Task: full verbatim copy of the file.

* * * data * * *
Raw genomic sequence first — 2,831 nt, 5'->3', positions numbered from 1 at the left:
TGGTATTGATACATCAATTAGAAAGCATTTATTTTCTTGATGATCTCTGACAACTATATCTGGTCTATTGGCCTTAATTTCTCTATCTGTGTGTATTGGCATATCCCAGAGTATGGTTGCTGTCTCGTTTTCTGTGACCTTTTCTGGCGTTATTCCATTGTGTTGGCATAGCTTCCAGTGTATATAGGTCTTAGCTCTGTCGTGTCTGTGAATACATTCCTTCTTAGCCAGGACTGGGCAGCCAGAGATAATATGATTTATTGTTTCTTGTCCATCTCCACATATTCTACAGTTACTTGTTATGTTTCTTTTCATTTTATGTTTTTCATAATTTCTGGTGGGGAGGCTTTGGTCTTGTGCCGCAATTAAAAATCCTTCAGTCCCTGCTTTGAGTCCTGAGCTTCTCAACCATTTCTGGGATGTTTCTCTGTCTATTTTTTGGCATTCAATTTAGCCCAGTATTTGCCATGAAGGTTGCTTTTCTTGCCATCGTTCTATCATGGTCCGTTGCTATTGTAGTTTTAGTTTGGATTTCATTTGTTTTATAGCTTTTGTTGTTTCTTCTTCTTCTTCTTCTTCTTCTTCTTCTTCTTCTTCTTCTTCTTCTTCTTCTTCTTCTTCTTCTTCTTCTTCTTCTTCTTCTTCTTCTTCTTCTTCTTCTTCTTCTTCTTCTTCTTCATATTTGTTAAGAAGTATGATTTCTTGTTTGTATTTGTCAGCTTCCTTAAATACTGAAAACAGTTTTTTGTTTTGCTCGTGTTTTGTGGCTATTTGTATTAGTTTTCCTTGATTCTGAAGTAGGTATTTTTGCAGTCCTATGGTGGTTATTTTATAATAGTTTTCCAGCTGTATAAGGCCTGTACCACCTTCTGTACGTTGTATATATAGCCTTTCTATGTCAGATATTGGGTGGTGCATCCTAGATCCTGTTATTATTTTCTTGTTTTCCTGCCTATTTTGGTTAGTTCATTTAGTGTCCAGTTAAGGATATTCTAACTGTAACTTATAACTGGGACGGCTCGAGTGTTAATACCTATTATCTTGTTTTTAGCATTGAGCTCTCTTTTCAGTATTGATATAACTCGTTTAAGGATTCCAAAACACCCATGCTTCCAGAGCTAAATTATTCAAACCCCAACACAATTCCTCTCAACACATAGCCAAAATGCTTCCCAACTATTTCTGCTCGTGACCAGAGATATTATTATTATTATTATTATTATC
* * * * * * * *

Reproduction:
Raw genomic sequence first — 2,831 nt, 5'->3', positions numbered from 1 at the left:
TGGTATTGATACATCAATTAGAAAGCATTTATTTTCTTGATGATCTCTGACAACTATATCTGGTCTATTGGCCTTAATTTCTCTATCTGTGTGTATTGGCATATCCCAGAGTATGGTTGCTGTCTCGTTTTCTGTGACCTTTTCTGGCGTTATTCCATTGTGTTGGCATAGCTTCCAGTGTATATAGGTCTTAGCTCTGTCGTGTCTGTGAATACATTCCTTCTTAGCCAGGACTGGGCAGCCAGAGATAATATGATTTATTGTTTCTTGTCCATCTCCACATATTCTACAGTTACTTGTTATGTTTCTTTTCATTTTATGTTTTTCATAATTTCTGGTGGGGAGGCTTTGGTCTTGTGCCGCAATTAAAAATCCTTCAGTCCCTGCTTTGAGTCCTGAGCTTCTCAACCATTTCTGGGATGTTTCTCTGTCTATTTTTTGGCATTCAATTTAGCCCAGTATTTGCCATGAAGGTTGCTTTTCTTGCCATCGTTCTATCATGGTCCGTTGCTATTGTAGTTTTAGTTTGGATTTCATTTGTTTTATAGCTTTTGTTGTTTCTTCTTCTTCTTCTTCTTCTTCTTCTTCTTCTTCTTCTTCTTCTTCTTCTTCTTCTTCTTCTTCTTCTTCTTCTTCTTCTTCTTCTTCTTCTTCTTCTTCTTCTTCTTCTTCTTCTTCATATTTGTTAAGAAGTATGATTTCTTGTTTGTATTTGTCAGCTTCCTTAAATACTGAAAACAGTTTTTTGTTTTGCTCGTGTTTTGTGGCTATTTGTATTAGTTTTCCTTGATTCTGAAGTAGGTATTTTTGCAGTCCTATGGTGGTTATTTTATAATAGTTTTCCAGCTGTATAAGGCCTGTACCACCTTCTGTACGTTGTATATATAGCCTTTCTATGTCAGATATTGGGTGGTGCATCCTAGATCCTGTTATTATTTTCTTGTTTTCCTGCCTATTTTGGTTAGTTCATTTAGTGTCCAGTTAAGGATATTCTAACTGTAACTTATAACTGGGACGGCTCGAGTGTTAATACCTATTATCTTGTTTTTAGCATTGAGCTCTCTTTTCAGTATTGATATAACTCGTTTAAGGATTCCAAAACACCCATGCTTCCAGAGCTAAATTATTCAAACCCCAACACAATTCCTCTCAACACATAGCCAAAATGCTTCCCAACTATTTCTGCTCGTGACCAGAGATATTATTATTATTATTATTATTATC